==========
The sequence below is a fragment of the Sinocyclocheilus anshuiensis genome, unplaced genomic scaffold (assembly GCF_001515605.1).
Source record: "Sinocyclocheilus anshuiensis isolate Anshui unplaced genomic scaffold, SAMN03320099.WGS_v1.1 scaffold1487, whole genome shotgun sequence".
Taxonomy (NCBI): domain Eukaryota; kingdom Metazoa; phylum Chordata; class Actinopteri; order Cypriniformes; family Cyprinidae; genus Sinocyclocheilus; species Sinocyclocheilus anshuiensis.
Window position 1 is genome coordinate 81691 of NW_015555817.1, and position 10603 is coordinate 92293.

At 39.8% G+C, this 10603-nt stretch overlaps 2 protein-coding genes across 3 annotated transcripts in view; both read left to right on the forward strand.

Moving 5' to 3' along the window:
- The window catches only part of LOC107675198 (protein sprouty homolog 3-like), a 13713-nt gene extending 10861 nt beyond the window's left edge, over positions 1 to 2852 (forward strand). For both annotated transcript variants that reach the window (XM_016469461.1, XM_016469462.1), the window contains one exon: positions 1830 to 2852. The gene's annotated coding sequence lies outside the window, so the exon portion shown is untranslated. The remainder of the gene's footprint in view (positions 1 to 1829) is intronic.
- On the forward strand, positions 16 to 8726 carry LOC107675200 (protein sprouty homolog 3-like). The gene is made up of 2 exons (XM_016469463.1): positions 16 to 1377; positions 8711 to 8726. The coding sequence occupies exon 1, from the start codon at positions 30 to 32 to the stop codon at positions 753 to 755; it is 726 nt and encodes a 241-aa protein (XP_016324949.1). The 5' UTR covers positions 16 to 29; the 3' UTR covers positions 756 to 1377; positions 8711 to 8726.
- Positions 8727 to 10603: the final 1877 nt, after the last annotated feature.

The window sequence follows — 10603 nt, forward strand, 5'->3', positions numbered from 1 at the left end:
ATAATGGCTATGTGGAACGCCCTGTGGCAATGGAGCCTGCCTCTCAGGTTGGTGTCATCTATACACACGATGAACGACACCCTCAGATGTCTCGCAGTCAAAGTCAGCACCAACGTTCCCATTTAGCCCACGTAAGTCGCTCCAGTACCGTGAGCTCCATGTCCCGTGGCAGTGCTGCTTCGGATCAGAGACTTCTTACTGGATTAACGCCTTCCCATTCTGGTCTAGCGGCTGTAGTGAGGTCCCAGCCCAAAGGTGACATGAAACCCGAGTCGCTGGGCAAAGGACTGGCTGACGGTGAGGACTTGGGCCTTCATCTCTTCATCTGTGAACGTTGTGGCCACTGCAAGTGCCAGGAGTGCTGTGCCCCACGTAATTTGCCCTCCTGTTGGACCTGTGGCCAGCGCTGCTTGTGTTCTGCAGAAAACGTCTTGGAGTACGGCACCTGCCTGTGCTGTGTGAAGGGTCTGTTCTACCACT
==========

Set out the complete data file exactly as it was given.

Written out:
The sequence below is a fragment of the Sinocyclocheilus anshuiensis genome, unplaced genomic scaffold (assembly GCF_001515605.1).
Source record: "Sinocyclocheilus anshuiensis isolate Anshui unplaced genomic scaffold, SAMN03320099.WGS_v1.1 scaffold1487, whole genome shotgun sequence".
Taxonomy (NCBI): domain Eukaryota; kingdom Metazoa; phylum Chordata; class Actinopteri; order Cypriniformes; family Cyprinidae; genus Sinocyclocheilus; species Sinocyclocheilus anshuiensis.
Window position 1 is genome coordinate 81691 of NW_015555817.1, and position 10603 is coordinate 92293.

At 39.8% G+C, this 10603-nt stretch overlaps 2 protein-coding genes across 3 annotated transcripts in view; both read left to right on the forward strand.

Moving 5' to 3' along the window:
- The window catches only part of LOC107675198 (protein sprouty homolog 3-like), a 13713-nt gene extending 10861 nt beyond the window's left edge, over positions 1 to 2852 (forward strand). For both annotated transcript variants that reach the window (XM_016469461.1, XM_016469462.1), the window contains one exon: positions 1830 to 2852. The gene's annotated coding sequence lies outside the window, so the exon portion shown is untranslated. The remainder of the gene's footprint in view (positions 1 to 1829) is intronic.
- On the forward strand, positions 16 to 8726 carry LOC107675200 (protein sprouty homolog 3-like). The gene is made up of 2 exons (XM_016469463.1): positions 16 to 1377; positions 8711 to 8726. The coding sequence occupies exon 1, from the start codon at positions 30 to 32 to the stop codon at positions 753 to 755; it is 726 nt and encodes a 241-aa protein (XP_016324949.1). The 5' UTR covers positions 16 to 29; the 3' UTR covers positions 756 to 1377; positions 8711 to 8726.
- Positions 8727 to 10603: the final 1877 nt, after the last annotated feature.

The window sequence follows — 10603 nt, forward strand, 5'->3', positions numbered from 1 at the left end:
ATAATGGCTATGTGGAACGCCCTGTGGCAATGGAGCCTGCCTCTCAGGTTGGTGTCATCTATACACACGATGAACGACACCCTCAGATGTCTCGCAGTCAAAGTCAGCACCAACGTTCCCATTTAGCCCACGTAAGTCGCTCCAGTACCGTGAGCTCCATGTCCCGTGGCAGTGCTGCTTCGGATCAGAGACTTCTTACTGGATTAACGCCTTCCCATTCTGGTCTAGCGGCTGTAGTGAGGTCCCAGCCCAAAGGTGACATGAAACCCGAGTCGCTGGGCAAAGGACTGGCTGACGGTGAGGACTTGGGCCTTCATCTCTTCATCTGTGAACGTTGTGGCCACTGCAAGTGCCAGGAGTGCTGTGCCCCACGTAATTTGCCCTCCTGTTGGACCTGTGGCCAGCGCTGCTTGTGTTCTGCAGAAAACGTCTTGGAGTACGGCACCTGCCTGTGCTGTGTGAAGGGTCTGTTCTACCACT